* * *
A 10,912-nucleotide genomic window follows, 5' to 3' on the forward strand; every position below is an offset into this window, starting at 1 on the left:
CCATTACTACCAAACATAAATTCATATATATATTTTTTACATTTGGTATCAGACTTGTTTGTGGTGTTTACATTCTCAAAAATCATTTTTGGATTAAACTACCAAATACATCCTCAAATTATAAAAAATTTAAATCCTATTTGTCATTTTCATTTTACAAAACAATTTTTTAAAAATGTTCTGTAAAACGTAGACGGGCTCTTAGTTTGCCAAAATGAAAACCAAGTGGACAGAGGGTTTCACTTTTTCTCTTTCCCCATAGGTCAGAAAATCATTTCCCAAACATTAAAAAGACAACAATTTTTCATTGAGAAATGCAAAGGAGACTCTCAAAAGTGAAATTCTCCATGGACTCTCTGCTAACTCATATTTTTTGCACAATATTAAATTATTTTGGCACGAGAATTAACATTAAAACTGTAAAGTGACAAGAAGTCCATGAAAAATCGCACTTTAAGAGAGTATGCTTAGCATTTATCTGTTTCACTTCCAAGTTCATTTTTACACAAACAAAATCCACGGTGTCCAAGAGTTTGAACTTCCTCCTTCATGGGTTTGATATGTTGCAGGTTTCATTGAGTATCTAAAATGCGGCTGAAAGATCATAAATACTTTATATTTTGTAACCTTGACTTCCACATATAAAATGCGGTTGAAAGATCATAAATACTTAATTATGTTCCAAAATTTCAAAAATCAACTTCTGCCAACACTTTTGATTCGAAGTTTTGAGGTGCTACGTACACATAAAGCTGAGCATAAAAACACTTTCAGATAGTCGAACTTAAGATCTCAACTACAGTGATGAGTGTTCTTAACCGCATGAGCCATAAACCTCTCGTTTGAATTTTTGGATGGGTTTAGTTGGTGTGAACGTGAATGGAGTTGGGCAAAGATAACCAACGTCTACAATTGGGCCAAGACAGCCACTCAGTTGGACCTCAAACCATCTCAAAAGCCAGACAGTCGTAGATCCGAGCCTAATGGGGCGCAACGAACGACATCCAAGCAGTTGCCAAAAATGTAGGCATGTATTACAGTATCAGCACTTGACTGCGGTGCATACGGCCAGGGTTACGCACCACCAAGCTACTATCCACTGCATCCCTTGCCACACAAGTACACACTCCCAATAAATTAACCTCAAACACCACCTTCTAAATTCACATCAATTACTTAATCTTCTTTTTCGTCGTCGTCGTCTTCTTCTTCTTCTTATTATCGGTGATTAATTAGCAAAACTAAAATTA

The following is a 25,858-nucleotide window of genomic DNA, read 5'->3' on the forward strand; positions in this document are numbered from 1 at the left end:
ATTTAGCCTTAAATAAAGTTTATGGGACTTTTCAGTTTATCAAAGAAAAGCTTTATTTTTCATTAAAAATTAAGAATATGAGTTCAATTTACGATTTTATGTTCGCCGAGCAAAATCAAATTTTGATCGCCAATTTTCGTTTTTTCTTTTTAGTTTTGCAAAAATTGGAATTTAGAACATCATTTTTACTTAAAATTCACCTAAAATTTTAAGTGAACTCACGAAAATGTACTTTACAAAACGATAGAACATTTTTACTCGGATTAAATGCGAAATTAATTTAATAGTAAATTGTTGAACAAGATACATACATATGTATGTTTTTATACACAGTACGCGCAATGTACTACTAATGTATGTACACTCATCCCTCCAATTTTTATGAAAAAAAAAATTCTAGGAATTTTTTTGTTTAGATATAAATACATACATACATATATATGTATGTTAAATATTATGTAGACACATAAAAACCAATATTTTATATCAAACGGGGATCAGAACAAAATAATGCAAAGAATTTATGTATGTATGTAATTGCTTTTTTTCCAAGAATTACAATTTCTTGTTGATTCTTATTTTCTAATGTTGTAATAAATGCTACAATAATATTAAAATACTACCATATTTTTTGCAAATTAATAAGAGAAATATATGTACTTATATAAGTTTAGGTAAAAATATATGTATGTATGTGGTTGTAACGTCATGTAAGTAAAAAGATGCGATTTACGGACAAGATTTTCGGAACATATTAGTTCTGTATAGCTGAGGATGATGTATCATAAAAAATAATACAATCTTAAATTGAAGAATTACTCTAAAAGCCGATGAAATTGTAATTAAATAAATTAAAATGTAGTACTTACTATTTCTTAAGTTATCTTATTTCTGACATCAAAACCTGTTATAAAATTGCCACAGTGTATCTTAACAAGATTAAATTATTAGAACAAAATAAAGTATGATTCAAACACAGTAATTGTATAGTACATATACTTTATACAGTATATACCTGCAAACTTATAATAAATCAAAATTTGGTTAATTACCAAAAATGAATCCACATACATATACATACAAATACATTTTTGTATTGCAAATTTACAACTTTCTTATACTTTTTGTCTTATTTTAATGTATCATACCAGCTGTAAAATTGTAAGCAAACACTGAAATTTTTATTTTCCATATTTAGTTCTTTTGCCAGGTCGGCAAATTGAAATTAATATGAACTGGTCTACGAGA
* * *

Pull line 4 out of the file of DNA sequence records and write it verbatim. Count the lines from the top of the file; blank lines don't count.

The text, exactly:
ATTTAGCCTTAAATAAAGTTTATGGGACTTTTCAGTTTATCAAAGAAAAGCTTTATTTTTCATTAAAAATTAAGAATATGAGTTCAATTTACGATTTTATGTTCGCCGAGCAAAATCAAATTTTGATCGCCAATTTTCGTTTTTTCTTTTTAGTTTTGCAAAAATTGGAATTTAGAACATCATTTTTACTTAAAATTCACCTAAAATTTTAAGTGAACTCACGAAAATGTACTTTACAAAACGATAGAACATTTTTACTCGGATTAAATGCGAAATTAATTTAATAGTAAATTGTTGAACAAGATACATACATATGTATGTTTTTATACACAGTACGCGCAATGTACTACTAATGTATGTACACTCATCCCTCCAATTTTTATGAAAAAAAAAATTCTAGGAATTTTTTTGTTTAGATATAAATACATACATACATATATATGTATGTTAAATATTATGTAGACACATAAAAACCAATATTTTATATCAAACGGGGATCAGAACAAAATAATGCAAAGAATTTATGTATGTATGTAATTGCTTTTTTTCCAAGAATTACAATTTCTTGTTGATTCTTATTTTCTAATGTTGTAATAAATGCTACAATAATATTAAAATACTACCATATTTTTTGCAAATTAATAAGAGAAATATATGTACTTATATAAGTTTAGGTAAAAATATATGTATGTATGTGGTTGTAACGTCATGTAAGTAAAAAGATGCGATTTACGGACAAGATTTTCGGAACATATTAGTTCTGTATAGCTGAGGATGATGTATCATAAAAAATAATACAATCTTAAATTGAAGAATTACTCTAAAAGCCGATGAAATTGTAATTAAATAAATTAAAATGTAGTACTTACTATTTCTTAAGTTATCTTATTTCTGACATCAAAACCTGTTATAAAATTGCCACAGTGTATCTTAACAAGATTAAATTATTAGAACAAAATAAAGTATGATTCAAACACAGTAATTGTATAGTACATATACTTTATACAGTATATACCTGCAAACTTATAATAAATCAAAATTTGGTTAATTACCAAAAATGAATCCACATACATATACATACAAATACATTTTTGTATTGCAAATTTACAACTTTCTTATACTTTTTGTCTTATTTTAATGTATCATACCAGCTGTAAAATTGTAAGCAAACACTGAAATTTTTATTTTCCATATTTAGTTCTTTTGCCAGGTCGGCAAATTGAAATTAATATGAACTGGTCTACGAGA